Friday, July 12, 2019

He's back! Waimanalo teacher returns from Arctic 'wonderland'

Here are some scenes and stories from his adventures

Waimanalo Elementary and Intermediate School teacher Blade Shepherd-Jones is back from the trip of a lifetime.

In April, we told you the Kailua native was chosen to be one of this year's Lindblad Expeditions and National Geographic Grosvenor Teacher Fellows alongside 45 educators from the United States and Canada. It's the largest group ever selected in the program’s 13-year history.

Last month, Shepherd-Jones boarded the National Geographic Explorer on a journey to Svalbard, where he worked with Lindblad-National Geographic experts to study and document Arctic wildlife, geology and culture.

Now he's back and eager to share his experience with us! Check out his digital diary below.

"What is the polar opposite of tropical Hawaii? Arctic Svalbard! Svalbard is a fantastic land to my students, a place they might never get a chance to go and feel the difference of the temperature. I will use myself as a vessel to bring back the experiences of this Arctic wonderland to my class through sharing pictures and videos."

"Meet Shaka-chan. His goal is to share the meaning of aloha to the world. I wanted to bring a little piece of Hawaii with me in the high Arctic. When using the photos for lesson in my class, I hope Shaka-chan can help the students connect to Svalbard and add a little humor."

"The 367-foot National Geographic Explorer was my mode of transportation to see the marvels of Arctic Svalbard. Svalbard is a living classroom. I was able to witness numerous natural phenomena, examples of wildlife, ocean, weather, climate, and geology."

"Svalbard is over 1,000 miles away from Europe and the natural beauty is unbelievable. The National Geographic and Lindblad naturalists are a wealth of firsthand knowledge. For example, did you know that since polar bears are designed to stay warm in the Arctic, they can easily overheat even when chasing prey? And while not great at flight, little auk, a type of bird, can dive down 30 meters (98 feet) underwater. Bowhead whales live an average of 200 years. I could go on!"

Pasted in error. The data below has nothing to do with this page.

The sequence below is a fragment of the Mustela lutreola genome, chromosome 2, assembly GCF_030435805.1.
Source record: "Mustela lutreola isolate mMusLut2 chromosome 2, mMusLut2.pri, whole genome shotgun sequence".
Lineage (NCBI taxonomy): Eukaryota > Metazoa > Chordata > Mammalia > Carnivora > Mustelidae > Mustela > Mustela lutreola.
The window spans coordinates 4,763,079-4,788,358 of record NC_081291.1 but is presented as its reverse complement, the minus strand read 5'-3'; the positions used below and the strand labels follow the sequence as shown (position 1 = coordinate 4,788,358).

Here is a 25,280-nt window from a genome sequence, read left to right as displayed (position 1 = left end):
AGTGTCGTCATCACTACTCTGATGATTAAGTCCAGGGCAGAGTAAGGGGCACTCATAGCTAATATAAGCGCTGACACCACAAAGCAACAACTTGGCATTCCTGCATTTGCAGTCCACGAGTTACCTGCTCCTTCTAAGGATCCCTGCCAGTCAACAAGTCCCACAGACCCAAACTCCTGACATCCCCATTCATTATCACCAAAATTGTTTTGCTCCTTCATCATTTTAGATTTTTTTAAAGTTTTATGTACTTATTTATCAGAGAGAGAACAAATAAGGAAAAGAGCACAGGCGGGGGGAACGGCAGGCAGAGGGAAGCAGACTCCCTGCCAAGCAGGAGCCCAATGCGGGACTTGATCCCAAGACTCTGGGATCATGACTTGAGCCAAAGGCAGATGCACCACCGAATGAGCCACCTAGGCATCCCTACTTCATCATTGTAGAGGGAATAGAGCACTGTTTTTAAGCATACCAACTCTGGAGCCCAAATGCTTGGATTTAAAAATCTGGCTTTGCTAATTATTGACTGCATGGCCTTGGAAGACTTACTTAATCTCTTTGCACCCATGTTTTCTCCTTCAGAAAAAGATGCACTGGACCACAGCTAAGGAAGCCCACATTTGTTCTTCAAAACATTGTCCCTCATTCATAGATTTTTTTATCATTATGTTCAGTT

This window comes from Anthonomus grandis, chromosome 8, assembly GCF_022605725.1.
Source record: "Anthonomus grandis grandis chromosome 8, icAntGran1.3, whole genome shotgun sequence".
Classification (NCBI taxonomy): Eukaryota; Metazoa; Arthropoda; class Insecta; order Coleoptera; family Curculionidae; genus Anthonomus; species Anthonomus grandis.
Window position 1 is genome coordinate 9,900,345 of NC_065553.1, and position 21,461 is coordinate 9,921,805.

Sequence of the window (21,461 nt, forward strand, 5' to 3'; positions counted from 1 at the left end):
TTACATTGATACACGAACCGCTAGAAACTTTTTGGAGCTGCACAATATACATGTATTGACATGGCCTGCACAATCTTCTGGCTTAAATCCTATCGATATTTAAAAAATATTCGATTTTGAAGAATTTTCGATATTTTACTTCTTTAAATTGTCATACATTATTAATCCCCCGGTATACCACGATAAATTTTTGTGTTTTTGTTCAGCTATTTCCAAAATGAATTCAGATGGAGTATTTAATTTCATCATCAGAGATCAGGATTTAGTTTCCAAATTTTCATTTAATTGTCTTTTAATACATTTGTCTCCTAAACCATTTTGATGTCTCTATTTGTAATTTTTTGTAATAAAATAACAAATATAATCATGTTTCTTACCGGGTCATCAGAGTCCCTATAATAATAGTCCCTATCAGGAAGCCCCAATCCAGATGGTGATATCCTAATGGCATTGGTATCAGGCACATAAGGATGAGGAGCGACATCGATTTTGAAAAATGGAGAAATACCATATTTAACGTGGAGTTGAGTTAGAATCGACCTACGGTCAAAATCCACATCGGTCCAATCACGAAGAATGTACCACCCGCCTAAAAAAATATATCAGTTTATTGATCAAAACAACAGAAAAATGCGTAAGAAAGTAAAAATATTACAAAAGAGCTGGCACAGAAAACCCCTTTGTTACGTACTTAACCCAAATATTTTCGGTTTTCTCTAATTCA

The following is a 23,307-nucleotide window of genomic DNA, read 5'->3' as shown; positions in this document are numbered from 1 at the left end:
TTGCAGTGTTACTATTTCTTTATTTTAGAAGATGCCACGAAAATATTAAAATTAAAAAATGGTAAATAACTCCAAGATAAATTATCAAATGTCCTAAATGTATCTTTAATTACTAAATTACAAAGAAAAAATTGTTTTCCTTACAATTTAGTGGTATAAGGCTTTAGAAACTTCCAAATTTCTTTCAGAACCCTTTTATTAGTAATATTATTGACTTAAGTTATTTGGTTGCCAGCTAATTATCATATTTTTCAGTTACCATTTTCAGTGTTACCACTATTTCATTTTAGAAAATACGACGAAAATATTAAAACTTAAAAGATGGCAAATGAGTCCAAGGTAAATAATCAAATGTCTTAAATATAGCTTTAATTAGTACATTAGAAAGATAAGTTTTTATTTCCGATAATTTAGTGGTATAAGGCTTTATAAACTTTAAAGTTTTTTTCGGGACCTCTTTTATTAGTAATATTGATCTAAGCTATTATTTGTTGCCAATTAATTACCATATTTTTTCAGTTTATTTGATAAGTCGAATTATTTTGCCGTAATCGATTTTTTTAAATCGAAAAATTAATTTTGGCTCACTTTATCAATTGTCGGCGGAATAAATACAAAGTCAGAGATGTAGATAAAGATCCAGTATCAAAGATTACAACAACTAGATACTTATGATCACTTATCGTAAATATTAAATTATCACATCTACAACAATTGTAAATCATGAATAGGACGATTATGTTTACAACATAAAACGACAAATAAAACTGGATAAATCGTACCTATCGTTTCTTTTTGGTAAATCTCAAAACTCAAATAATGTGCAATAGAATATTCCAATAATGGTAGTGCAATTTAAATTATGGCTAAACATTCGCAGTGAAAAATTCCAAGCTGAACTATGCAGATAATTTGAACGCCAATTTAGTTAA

"Curious caribou. Svalbard reindeer do not have natural predators, minus humans. Here's a fun fact: male reindeer lose their antlers during the winter. (Sorry, Rudolf.)"

"The unique wildlife in these pristine places are unimagined. On our expedition, we saw caribou, walruses, polar bears, various types of seals, seabirds, and five different species of whales. The scientific name for walrus is Odobenus rosmarus. Odobenus comes from odous, Greek for 'tooth,' and baino for 'walk,' based on walruses using their tusks to pull themselves out of the water."

"There's no time to nap in Svalbard! With the midnight sun (sun never sets), there’s so much to see and to experience."

"It wasn't all hard work. The Polar Plunge is an Arctic tradition, and it was good for this island boy to get into the ocean. Honestly, it did not feel that cold to me. I would have loved to stay in the water longer. When I go scuba diving in Hawaii, I do not wear a wetsuit."

"The more I learned about Svalbard, I noticed many similarities to Hawaii. Both are islands in the middle of the ocean. Both host amazing biodiversity of life and natural beauty. Many species are only found there. Both have black sand beaches and volcanic rocks. This will be an engaging lesson for the students to discover the similarities and difference of both locations."

"Like Hawaii, Svalbard is impacted from marine debris. This pile was found at Bellsund, an area in the middle of nowhere. Minus a few trapper huts, there are no cities, towns, roads nearby. According to naturalists, most of the trash is from the fishing fleet, northern Russia, and the Gulf Stream current. We share one ocean. This is a lesson that I must share with my students—to show our fragile planet and how interconnected the world is."

"Being a Grosvenor Teacher Fellow has been a once-in-a-lifetime experience. Not only did I get to explore Svalbard, I was also immersed in interactive professional development. It has been great to collaborate with the 44 other teacher fellows of this program. I look forward to sharing my experience with my students, to enhance their learning with more than just words on pages."

"Upon my return, I was awarded a certificate as an outstanding educator and recognized by the Council of the City and County of Honolulu for being selected to the National Geographic-Lindblad Arctic Expedition."

If you're interested in pursuing a similar opportunity, Shepherd-Jones recommends starting with National Geographic Educator Certification.